Mary hadn’t heard it. She was howling too hard. This was good. If he could remain “asleep” he wouldn’t have to face her. He didn’t think he could. Not now. Not like this. He was supposed to be recovering but merely Mary’s presence in here was ripping him apart limb from limb and making sure that instead of recovering he would continue dying all over again. He couldn’t do it. He couldn’t. He couldn’t. He couldn’t. He couldn’t.
For the next three hours he lay there and Mary sat there and she sobbed and then stopped and then sobbed and then stopped. When she finally left (to go take care of Jinx and Brandi, he figured, who were too damn incompetent to look after themselves goddammit he was broken and she needed to fix him now goddammit, or maybe because she couldn’t bear to continue sitting by him and watching him maybe just maybe about to die because it was breaking her heart, the idea of which broke his heart most of all) he let out the longest, most painful breath he had ever held in his life. He finally opened his eyes.
The hospital wouldn’t even let her past the front doors after that night because of all the nurses that had had to take mental or physical health days after dealing with her. She hadn’t seen him since the first night in the hospital and she hadn’t seen him conscious since the same afternoon of the accident.
But here they are now. They are standing face to face and she is holding a cardboard tray of expensive complicated coffee drinks and her eyes are still massively swollen and red and puffy from crying. But she’s acting tough.
“Hey, champ,” she says, flashing him a tight-lipped grin.
“Hey.” Every time he looks at her it just about breaks his heart.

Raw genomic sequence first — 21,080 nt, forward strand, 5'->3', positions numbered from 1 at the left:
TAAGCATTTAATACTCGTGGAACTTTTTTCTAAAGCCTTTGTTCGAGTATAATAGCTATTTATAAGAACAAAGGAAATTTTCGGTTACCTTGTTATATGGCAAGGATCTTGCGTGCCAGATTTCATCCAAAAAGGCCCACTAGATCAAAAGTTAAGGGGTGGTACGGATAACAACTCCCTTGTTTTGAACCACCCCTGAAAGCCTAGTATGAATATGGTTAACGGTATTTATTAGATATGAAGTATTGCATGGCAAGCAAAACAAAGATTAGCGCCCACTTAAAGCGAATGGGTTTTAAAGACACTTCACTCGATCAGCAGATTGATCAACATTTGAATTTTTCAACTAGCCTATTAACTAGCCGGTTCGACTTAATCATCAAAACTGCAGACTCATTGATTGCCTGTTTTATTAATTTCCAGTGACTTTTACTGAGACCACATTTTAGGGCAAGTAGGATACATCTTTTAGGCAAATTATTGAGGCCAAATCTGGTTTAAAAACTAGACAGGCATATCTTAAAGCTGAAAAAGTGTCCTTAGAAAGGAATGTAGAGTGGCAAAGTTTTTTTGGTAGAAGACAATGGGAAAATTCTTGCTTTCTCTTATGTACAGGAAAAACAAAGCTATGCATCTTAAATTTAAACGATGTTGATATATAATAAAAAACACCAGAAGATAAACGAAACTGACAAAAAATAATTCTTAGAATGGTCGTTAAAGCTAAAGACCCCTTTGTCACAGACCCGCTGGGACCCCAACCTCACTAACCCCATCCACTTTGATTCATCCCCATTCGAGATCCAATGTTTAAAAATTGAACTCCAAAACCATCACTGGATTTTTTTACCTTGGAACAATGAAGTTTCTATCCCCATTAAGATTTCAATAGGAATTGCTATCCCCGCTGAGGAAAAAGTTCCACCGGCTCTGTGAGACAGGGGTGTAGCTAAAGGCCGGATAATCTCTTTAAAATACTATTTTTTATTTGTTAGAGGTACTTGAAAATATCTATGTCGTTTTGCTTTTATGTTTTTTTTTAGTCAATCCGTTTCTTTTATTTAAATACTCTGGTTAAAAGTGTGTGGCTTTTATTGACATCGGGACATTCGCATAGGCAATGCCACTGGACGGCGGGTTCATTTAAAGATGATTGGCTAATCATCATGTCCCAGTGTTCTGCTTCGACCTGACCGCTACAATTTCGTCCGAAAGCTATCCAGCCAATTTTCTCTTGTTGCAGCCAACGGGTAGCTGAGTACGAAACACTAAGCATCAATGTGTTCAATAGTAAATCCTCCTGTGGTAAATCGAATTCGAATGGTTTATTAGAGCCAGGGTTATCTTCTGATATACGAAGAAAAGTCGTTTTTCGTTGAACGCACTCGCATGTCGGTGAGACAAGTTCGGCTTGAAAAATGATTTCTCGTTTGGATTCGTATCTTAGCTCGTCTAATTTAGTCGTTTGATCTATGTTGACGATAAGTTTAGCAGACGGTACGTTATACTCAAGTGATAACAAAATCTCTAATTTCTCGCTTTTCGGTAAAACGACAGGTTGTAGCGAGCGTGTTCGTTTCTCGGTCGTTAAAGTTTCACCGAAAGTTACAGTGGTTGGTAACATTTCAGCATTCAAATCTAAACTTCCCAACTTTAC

“You know that with that sling you can’t mambo any more, thank god. If it stopped you from speaking Ukrainian too I’d be thanking the gun.”
“Not the shooter?” he says with a smirk. You dumbass is that all you can say why is my heart hammering so hard I feel like I’m thirteen again but then again I always do around Mary you dumbass is that all you can say!?
“If I ever see that bitch again she’s going to hell and I’m going to have to enter our own damn program in order to keep from getting axed by the state.”
“You know,” he says, “I can still hit you with my good arm.” And when he does, she lurches to the side and the coffee tray heaves violently in the same direction. One of the drinks falls to the floor and explodes upon contact with the linoleum; one of the remaining cups falls in a peculiar direction so that it is almost sitting in the tray normally but upside down, and begins emptying half its contents out through its top; and the final cup is just staggered sideways, partly in its holder and partway just lying on top of the rest of the cardboard, with its top knocked slightly askew but most of its contents intact.